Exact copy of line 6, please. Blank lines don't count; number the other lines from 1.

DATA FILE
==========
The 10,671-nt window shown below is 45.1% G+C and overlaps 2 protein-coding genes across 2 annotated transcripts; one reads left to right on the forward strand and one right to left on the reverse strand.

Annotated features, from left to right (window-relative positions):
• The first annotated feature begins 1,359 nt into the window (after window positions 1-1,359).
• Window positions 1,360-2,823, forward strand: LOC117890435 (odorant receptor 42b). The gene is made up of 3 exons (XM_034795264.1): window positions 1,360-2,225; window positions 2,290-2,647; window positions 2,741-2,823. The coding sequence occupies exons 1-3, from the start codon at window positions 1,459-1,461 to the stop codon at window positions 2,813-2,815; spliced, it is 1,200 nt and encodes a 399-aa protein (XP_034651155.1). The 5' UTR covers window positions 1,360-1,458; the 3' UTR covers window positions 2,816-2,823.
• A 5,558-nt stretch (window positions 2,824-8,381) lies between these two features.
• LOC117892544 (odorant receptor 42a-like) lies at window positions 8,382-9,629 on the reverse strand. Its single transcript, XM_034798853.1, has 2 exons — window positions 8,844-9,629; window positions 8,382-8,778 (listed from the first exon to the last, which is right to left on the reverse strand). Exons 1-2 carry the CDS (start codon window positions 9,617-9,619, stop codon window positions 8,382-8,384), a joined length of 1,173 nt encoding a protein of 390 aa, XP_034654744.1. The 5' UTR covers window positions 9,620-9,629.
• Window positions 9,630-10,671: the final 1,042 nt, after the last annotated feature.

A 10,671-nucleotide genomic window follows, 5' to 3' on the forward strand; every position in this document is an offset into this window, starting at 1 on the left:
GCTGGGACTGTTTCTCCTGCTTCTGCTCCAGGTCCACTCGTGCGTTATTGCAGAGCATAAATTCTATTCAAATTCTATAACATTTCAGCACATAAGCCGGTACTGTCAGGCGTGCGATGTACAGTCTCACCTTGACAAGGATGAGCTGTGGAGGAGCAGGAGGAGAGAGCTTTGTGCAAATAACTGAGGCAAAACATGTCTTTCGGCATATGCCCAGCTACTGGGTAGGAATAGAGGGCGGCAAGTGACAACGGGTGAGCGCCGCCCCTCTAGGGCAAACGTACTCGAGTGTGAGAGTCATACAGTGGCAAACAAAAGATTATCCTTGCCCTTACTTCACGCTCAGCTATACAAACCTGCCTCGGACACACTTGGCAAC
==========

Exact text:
• LOC117892544 (odorant receptor 42a-like) lies at window positions 8,382-9,629 on the reverse strand. Its single transcript, XM_034798853.1, has 2 exons — window positions 8,844-9,629; window positions 8,382-8,778 (listed from the first exon to the last, which is right to left on the reverse strand). Exons 1-2 carry the CDS (start codon window positions 9,617-9,619, stop codon window positions 8,382-8,384), a joined length of 1,173 nt encoding a protein of 390 aa, XP_034654744.1. The 5' UTR covers window positions 9,620-9,629.